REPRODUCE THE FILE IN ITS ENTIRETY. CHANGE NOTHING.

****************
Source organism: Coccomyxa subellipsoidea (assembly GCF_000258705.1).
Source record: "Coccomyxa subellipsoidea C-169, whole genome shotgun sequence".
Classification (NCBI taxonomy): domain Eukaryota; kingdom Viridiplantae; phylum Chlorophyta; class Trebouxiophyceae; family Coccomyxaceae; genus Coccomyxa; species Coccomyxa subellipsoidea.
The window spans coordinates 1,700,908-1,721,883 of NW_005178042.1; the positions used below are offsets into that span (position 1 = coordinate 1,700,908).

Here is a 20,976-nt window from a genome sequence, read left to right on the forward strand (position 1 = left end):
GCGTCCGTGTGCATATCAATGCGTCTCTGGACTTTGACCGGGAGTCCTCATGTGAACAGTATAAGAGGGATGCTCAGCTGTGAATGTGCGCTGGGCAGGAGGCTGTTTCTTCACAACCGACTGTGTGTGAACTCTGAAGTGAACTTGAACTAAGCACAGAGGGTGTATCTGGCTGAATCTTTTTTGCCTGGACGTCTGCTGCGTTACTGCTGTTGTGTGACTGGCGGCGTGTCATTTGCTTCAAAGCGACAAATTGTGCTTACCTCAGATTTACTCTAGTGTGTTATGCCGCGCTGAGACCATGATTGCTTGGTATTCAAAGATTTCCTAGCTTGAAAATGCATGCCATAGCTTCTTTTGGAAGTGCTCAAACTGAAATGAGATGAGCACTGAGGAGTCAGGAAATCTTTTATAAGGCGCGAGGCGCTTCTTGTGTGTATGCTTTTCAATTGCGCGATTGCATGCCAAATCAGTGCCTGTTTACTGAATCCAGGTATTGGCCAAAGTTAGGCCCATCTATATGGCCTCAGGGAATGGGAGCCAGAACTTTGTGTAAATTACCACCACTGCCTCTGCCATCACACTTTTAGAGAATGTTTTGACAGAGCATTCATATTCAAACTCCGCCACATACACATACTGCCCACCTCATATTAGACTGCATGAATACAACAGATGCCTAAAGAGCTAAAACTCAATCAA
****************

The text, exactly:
Source organism: Coccomyxa subellipsoidea (assembly GCF_000258705.1).
Source record: "Coccomyxa subellipsoidea C-169, whole genome shotgun sequence".
Classification (NCBI taxonomy): domain Eukaryota; kingdom Viridiplantae; phylum Chlorophyta; class Trebouxiophyceae; family Coccomyxaceae; genus Coccomyxa; species Coccomyxa subellipsoidea.
The window spans coordinates 1,700,908-1,721,883 of NW_005178042.1; the positions used below are offsets into that span (position 1 = coordinate 1,700,908).

Here is a 20,976-nt window from a genome sequence, read left to right on the forward strand (position 1 = left end):
GCGTCCGTGTGCATATCAATGCGTCTCTGGACTTTGACCGGGAGTCCTCATGTGAACAGTATAAGAGGGATGCTCAGCTGTGAATGTGCGCTGGGCAGGAGGCTGTTTCTTCACAACCGACTGTGTGTGAACTCTGAAGTGAACTTGAACTAAGCACAGAGGGTGTATCTGGCTGAATCTTTTTTGCCTGGACGTCTGCTGCGTTACTGCTGTTGTGTGACTGGCGGCGTGTCATTTGCTTCAAAGCGACAAATTGTGCTTACCTCAGATTTACTCTAGTGTGTTATGCCGCGCTGAGACCATGATTGCTTGGTATTCAAAGATTTCCTAGCTTGAAAATGCATGCCATAGCTTCTTTTGGAAGTGCTCAAACTGAAATGAGATGAGCACTGAGGAGTCAGGAAATCTTTTATAAGGCGCGAGGCGCTTCTTGTGTGTATGCTTTTCAATTGCGCGATTGCATGCCAAATCAGTGCCTGTTTACTGAATCCAGGTATTGGCCAAAGTTAGGCCCATCTATATGGCCTCAGGGAATGGGAGCCAGAACTTTGTGTAAATTACCACCACTGCCTCTGCCATCACACTTTTAGAGAATGTTTTGACAGAGCATTCATATTCAAACTCCGCCACATACACATACTGCCCACCTCATATTAGACTGCATGAATACAACAGATGCCTAAAGAGCTAAAACTCAATCAA